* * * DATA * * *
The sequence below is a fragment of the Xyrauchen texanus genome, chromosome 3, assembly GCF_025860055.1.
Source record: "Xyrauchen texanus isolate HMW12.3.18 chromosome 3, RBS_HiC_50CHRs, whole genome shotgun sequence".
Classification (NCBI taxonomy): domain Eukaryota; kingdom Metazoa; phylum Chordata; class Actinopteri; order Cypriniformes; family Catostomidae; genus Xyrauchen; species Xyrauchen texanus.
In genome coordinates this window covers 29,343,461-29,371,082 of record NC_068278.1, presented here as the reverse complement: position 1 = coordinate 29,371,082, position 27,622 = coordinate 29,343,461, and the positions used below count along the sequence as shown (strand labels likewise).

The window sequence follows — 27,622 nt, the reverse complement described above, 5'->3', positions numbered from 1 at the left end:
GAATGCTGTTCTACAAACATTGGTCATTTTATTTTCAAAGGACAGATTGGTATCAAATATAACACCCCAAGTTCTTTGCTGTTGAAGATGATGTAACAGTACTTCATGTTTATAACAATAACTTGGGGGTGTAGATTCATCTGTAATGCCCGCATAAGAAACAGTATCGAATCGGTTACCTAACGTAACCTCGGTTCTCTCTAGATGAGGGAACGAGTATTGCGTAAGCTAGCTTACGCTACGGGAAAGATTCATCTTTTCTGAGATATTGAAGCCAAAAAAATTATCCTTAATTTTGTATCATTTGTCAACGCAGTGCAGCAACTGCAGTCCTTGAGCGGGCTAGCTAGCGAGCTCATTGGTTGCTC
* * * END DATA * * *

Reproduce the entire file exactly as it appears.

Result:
The sequence below is a fragment of the Xyrauchen texanus genome, chromosome 3, assembly GCF_025860055.1.
Source record: "Xyrauchen texanus isolate HMW12.3.18 chromosome 3, RBS_HiC_50CHRs, whole genome shotgun sequence".
Classification (NCBI taxonomy): domain Eukaryota; kingdom Metazoa; phylum Chordata; class Actinopteri; order Cypriniformes; family Catostomidae; genus Xyrauchen; species Xyrauchen texanus.
In genome coordinates this window covers 29,343,461-29,371,082 of record NC_068278.1, presented here as the reverse complement: position 1 = coordinate 29,371,082, position 27,622 = coordinate 29,343,461, and the positions used below count along the sequence as shown (strand labels likewise).

The window sequence follows — 27,622 nt, the reverse complement described above, 5'->3', positions numbered from 1 at the left end:
GAATGCTGTTCTACAAACATTGGTCATTTTATTTTCAAAGGACAGATTGGTATCAAATATAACACCCCAAGTTCTTTGCTGTTGAAGATGATGTAACAGTACTTCATGTTTATAACAATAACTTGGGGGTGTAGATTCATCTGTAATGCCCGCATAAGAAACAGTATCGAATCGGTTACCTAACGTAACCTCGGTTCTCTCTAGATGAGGGAACGAGTATTGCGTAAGCTAGCTTACGCTACGGGAAAGATTCATCTTTTCTGAGATATTGAAGCCAAAAAAATTATCCTTAATTTTGTATCATTTGTCAACGCAGTGCAGCAACTGCAGTCCTTGAGCGGGCTAGCTAGCGAGCTCATTGGTTGCTC